Since that trip, I’ve traveled extensively around the West.  It has involved the new normal of checking the smoke report every morning.  Purple Air vs AirNow vs Windy.  Learning how to make educated guesses about smoke predictions, whether to go for it on a trip or cancel.  How high an AQI is too high.  None of these words or tools were in my vernacular until the last few years.

I made it as far as Montana later in summer of 2021.  I waited for weeks to embark, as the California fires that started in July had shrouded Montana in smoke.  By August, the winds shifted and brought that smoke to Idaho and Utah instead.  I waited for a clear passage to Idaho that never came, and eventually left anyways through the dark sierra skies.  Smoke dictated my route.  As such, I had some brilliant days, and some where I stayed in my car with a mask.  There were easeful nights and sleepless nights, wondering if I was too remote, if the smoke I saw in the distance was a campfire or the beginning of a fire, if I should move.  I passed many burnt forests on this trip.

Along the way, I learned a few things.  That smoke collects in big open basins.  That deep narrow valleys off of those basins can offer refuge.  That even tree cover seems to mitigate the oppressiveness of the smoke, although it could be psychosomatic.  And most of all that wind is your friend.

The coastal winds I’d resented growing up, I now welcome with deep gratitude.  San Francisco clears smoke faster than the central valley, and the fog layers can serve as a buffer.  The alpine mountain winds provide the same benefit.  They may blow heavy smoke into a narrow valley, but they will also push it out quickly, rather than letting it languish.  Towards the end of my trip, I drove down hood river, a well known wind corridor.  I was shocked at how one side of the river was brown with smoke, the other clear blue sky, as if cut with a knife.  Understanding these patterns is something I expect to be a new way of life for those who live in the West.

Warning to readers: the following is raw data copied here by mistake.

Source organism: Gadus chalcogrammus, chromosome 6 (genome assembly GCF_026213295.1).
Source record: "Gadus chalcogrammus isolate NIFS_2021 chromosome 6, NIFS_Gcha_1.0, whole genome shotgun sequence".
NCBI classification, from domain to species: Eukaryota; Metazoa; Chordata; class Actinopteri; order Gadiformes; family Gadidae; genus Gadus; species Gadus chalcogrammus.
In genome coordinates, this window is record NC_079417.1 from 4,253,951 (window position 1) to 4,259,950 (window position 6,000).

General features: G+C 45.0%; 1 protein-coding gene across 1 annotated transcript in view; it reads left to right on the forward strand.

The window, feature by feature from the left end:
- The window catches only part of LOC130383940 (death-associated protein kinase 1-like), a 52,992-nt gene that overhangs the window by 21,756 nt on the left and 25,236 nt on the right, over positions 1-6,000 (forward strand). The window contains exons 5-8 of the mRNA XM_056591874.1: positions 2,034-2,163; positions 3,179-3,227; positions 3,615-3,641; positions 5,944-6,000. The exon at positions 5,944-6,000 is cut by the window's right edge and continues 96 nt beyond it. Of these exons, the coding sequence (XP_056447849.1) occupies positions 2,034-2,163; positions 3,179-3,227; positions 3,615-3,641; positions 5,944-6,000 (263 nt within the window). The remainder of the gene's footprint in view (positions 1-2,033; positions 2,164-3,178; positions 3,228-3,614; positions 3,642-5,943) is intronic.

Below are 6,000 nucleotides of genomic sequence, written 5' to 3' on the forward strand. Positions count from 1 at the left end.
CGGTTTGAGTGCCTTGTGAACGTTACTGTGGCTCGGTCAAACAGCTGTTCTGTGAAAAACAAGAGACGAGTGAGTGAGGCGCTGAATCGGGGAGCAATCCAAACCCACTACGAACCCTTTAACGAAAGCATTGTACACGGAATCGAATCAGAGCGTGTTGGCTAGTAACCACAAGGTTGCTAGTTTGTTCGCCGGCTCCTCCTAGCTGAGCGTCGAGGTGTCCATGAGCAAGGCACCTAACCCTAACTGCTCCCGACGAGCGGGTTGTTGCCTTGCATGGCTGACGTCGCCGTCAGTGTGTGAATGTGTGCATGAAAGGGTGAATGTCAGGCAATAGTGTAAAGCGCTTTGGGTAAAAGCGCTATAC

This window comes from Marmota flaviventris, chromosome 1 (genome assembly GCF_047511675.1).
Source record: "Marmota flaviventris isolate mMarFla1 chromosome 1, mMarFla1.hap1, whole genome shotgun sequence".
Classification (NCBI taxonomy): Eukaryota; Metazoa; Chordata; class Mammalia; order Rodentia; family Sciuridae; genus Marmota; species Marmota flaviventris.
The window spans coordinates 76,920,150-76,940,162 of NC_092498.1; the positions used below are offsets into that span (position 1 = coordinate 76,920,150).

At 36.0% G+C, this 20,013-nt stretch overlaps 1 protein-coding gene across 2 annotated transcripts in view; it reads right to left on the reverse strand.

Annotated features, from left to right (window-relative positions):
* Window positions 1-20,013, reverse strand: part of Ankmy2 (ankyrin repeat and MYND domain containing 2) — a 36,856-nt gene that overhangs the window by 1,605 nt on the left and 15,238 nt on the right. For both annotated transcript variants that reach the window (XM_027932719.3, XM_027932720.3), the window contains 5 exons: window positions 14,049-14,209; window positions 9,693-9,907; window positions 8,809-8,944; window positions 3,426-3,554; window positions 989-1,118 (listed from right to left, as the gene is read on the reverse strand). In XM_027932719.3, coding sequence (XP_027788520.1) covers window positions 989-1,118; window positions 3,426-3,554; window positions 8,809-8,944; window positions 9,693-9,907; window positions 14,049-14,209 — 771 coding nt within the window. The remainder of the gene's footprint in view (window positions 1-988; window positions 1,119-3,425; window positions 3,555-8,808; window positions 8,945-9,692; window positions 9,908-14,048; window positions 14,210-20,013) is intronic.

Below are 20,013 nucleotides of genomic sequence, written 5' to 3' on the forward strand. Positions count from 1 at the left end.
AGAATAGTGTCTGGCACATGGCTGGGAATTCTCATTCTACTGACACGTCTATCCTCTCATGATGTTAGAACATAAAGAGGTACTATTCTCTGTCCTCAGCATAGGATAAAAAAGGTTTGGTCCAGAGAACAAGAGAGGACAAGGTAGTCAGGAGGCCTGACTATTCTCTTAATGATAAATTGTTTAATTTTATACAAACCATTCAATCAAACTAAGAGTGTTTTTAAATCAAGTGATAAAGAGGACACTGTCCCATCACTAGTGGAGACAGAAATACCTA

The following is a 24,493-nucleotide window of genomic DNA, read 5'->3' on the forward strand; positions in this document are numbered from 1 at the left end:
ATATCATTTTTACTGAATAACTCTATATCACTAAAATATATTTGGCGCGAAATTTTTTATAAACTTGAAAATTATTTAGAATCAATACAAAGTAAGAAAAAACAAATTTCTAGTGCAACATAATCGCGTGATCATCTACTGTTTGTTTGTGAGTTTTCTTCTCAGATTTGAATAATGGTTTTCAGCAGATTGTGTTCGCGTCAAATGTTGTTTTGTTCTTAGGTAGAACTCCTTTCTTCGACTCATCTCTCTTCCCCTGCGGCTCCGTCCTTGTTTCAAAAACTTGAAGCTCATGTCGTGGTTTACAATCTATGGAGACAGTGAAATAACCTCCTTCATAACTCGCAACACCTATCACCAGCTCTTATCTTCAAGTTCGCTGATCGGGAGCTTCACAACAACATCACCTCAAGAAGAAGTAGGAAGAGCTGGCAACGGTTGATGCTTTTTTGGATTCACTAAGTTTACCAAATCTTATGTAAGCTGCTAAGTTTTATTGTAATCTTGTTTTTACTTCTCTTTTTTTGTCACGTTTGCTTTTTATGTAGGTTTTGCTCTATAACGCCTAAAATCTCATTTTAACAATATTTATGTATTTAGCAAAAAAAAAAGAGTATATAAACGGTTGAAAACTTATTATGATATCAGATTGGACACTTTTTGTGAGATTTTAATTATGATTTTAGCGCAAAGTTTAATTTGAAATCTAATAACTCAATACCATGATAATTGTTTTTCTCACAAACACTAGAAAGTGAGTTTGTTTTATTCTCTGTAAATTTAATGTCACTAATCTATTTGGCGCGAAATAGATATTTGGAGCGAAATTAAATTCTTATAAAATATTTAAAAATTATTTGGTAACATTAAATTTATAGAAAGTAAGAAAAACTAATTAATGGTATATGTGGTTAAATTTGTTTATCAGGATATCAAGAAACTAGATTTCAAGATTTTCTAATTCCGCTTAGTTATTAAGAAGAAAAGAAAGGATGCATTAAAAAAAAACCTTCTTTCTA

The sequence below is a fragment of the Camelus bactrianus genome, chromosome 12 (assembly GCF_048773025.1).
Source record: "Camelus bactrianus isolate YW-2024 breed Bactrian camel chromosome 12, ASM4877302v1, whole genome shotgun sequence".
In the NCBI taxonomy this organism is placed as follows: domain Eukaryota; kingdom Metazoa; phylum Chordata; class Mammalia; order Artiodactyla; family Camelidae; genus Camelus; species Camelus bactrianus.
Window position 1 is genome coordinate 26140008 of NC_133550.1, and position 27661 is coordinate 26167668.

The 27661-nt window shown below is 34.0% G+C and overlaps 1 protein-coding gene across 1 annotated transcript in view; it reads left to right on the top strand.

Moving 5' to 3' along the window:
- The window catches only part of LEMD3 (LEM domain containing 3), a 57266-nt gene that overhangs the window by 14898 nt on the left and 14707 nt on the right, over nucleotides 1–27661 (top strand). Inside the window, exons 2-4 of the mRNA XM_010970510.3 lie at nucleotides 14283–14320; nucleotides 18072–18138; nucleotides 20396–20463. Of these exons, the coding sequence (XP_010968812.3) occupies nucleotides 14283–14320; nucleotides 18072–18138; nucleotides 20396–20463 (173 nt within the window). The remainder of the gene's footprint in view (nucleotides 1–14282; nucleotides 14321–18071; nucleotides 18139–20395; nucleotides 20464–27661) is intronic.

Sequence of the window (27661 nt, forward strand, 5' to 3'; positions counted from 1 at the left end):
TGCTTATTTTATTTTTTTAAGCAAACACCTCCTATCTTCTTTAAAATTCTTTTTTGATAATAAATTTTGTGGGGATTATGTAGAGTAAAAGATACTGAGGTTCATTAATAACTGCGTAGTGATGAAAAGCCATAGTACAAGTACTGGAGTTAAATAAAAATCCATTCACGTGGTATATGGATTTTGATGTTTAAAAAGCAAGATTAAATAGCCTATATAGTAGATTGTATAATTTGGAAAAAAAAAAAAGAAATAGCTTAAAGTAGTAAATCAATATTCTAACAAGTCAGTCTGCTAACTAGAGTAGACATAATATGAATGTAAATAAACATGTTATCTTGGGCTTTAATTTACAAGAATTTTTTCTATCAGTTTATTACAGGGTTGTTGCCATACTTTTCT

At this point, I feel like I’ve come through the stages of grief to acceptance.  We are living through the discontinuity of a trans-apocalypse.  The way I look at California is forever different.  Every summer trip is a maybe, and any wilderness adventures are layered with added caution.  The rest of my life here will only become more unstable.  But California is still my home.  I hope I can find my small way to fight for the place that I love, so future generations might be able to enjoy the California I once did.

Photo notes: Burned trees in CA big basin and ID sawtooths.  Smoke in the eastern sierra CA, hood river OR, sawtooths ID, and the San Francisco bay.  As much as I loath the smoke, it does make for some dramatic red sunsets.